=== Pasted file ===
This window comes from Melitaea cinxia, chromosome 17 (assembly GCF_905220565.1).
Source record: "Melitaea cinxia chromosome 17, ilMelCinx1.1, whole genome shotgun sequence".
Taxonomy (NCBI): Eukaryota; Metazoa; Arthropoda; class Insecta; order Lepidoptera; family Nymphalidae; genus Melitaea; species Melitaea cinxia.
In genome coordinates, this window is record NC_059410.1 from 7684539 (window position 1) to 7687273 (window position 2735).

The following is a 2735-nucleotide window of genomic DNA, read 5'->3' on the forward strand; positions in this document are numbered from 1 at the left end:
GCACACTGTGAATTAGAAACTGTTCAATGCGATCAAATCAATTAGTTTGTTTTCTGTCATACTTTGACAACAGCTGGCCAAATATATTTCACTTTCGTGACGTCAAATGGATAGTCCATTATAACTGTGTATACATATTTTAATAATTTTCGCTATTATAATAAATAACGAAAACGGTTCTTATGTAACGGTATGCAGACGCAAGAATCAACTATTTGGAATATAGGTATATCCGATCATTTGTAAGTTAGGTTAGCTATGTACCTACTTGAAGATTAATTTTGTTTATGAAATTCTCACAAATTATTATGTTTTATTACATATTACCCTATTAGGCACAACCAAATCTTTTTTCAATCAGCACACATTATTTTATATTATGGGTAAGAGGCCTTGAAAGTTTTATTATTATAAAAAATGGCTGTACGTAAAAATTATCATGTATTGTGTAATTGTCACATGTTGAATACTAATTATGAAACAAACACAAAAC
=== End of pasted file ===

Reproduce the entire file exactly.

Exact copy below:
This window comes from Melitaea cinxia, chromosome 17 (assembly GCF_905220565.1).
Source record: "Melitaea cinxia chromosome 17, ilMelCinx1.1, whole genome shotgun sequence".
Taxonomy (NCBI): Eukaryota; Metazoa; Arthropoda; class Insecta; order Lepidoptera; family Nymphalidae; genus Melitaea; species Melitaea cinxia.
In genome coordinates, this window is record NC_059410.1 from 7684539 (window position 1) to 7687273 (window position 2735).

The following is a 2735-nucleotide window of genomic DNA, read 5'->3' on the forward strand; positions in this document are numbered from 1 at the left end:
GCACACTGTGAATTAGAAACTGTTCAATGCGATCAAATCAATTAGTTTGTTTTCTGTCATACTTTGACAACAGCTGGCCAAATATATTTCACTTTCGTGACGTCAAATGGATAGTCCATTATAACTGTGTATACATATTTTAATAATTTTCGCTATTATAATAAATAACGAAAACGGTTCTTATGTAACGGTATGCAGACGCAAGAATCAACTATTTGGAATATAGGTATATCCGATCATTTGTAAGTTAGGTTAGCTATGTACCTACTTGAAGATTAATTTTGTTTATGAAATTCTCACAAATTATTATGTTTTATTACATATTACCCTATTAGGCACAACCAAATCTTTTTTCAATCAGCACACATTATTTTATATTATGGGTAAGAGGCCTTGAAAGTTTTATTATTATAAAAAATGGCTGTACGTAAAAATTATCATGTATTGTGTAATTGTCACATGTTGAATACTAATTATGAAACAAACACAAAAC